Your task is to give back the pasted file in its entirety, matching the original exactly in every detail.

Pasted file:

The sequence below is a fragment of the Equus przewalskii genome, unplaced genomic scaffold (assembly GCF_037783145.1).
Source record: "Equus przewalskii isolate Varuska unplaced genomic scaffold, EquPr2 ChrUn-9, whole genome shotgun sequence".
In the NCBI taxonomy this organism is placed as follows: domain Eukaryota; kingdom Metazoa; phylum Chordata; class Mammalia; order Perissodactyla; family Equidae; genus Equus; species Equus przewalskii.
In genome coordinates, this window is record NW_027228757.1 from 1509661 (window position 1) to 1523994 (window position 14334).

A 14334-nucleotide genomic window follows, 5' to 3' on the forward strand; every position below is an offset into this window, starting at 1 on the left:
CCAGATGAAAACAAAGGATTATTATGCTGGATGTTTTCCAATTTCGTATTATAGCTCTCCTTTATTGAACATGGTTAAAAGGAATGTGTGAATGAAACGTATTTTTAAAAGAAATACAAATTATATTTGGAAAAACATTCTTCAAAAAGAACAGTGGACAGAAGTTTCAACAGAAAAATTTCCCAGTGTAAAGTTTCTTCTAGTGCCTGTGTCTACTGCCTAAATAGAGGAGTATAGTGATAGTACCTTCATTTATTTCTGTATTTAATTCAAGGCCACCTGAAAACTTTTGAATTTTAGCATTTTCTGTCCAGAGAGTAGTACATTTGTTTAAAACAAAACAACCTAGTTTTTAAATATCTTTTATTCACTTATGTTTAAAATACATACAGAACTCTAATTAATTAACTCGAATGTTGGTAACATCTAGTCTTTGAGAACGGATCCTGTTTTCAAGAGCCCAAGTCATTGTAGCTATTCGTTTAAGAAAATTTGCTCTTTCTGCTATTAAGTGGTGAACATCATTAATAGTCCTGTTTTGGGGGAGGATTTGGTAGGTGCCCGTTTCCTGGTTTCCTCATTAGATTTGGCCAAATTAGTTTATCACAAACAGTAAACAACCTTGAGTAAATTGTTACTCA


The sequence below is a fragment of the Equus przewalskii genome, unplaced genomic scaffold (assembly GCF_037783145.1).
Source record: "Equus przewalskii isolate Varuska unplaced genomic scaffold, EquPr2 ChrUn-9, whole genome shotgun sequence".
In the NCBI taxonomy this organism is placed as follows: domain Eukaryota; kingdom Metazoa; phylum Chordata; class Mammalia; order Perissodactyla; family Equidae; genus Equus; species Equus przewalskii.
In genome coordinates, this window is record NW_027228757.1 from 1509661 (window position 1) to 1523994 (window position 14334).

A 14334-nucleotide genomic window follows, 5' to 3' on the forward strand; every position below is an offset into this window, starting at 1 on the left:
CCAGATGAAAACAAAGGATTATTATGCTGGATGTTTTCCAATTTCGTATTATAGCTCTCCTTTATTGAACATGGTTAAAAGGAATGTGTGAATGAAACGTATTTTTAAAAGAAATACAAATTATATTTGGAAAAACATTCTTCAAAAAGAACAGTGGACAGAAGTTTCAACAGAAAAATTTCCCAGTGTAAAGTTTCTTCTAGTGCCTGTGTCTACTGCCTAAATAGAGGAGTATAGTGATAGTACCTTCATTTATTTCTGTATTTAATTCAAGGCCACCTGAAAACTTTTGAATTTTAGCATTTTCTGTCCAGAGAGTAGTACATTTGTTTAAAACAAAACAACCTAGTTTTTAAATATCTTTTATTCACTTATGTTTAAAATACATACAGAACTCTAATTAATTAACTCGAATGTTGGTAACATCTAGTCTTTGAGAACGGATCCTGTTTTCAAGAGCCCAAGTCATTGTAGCTATTCGTTTAAGAAAATTTGCTCTTTCTGCTATTAAGTGGTGAACATCATTAATAGTCCTGTTTTGGGGGAGGATTTGGTAGGTGCCCGTTTCCTGGTTTCCTCATTAGATTTGGCCAAATTAGTTTATCACAAACAGTAAACAACCTTGAGTAAATTGTTACTCA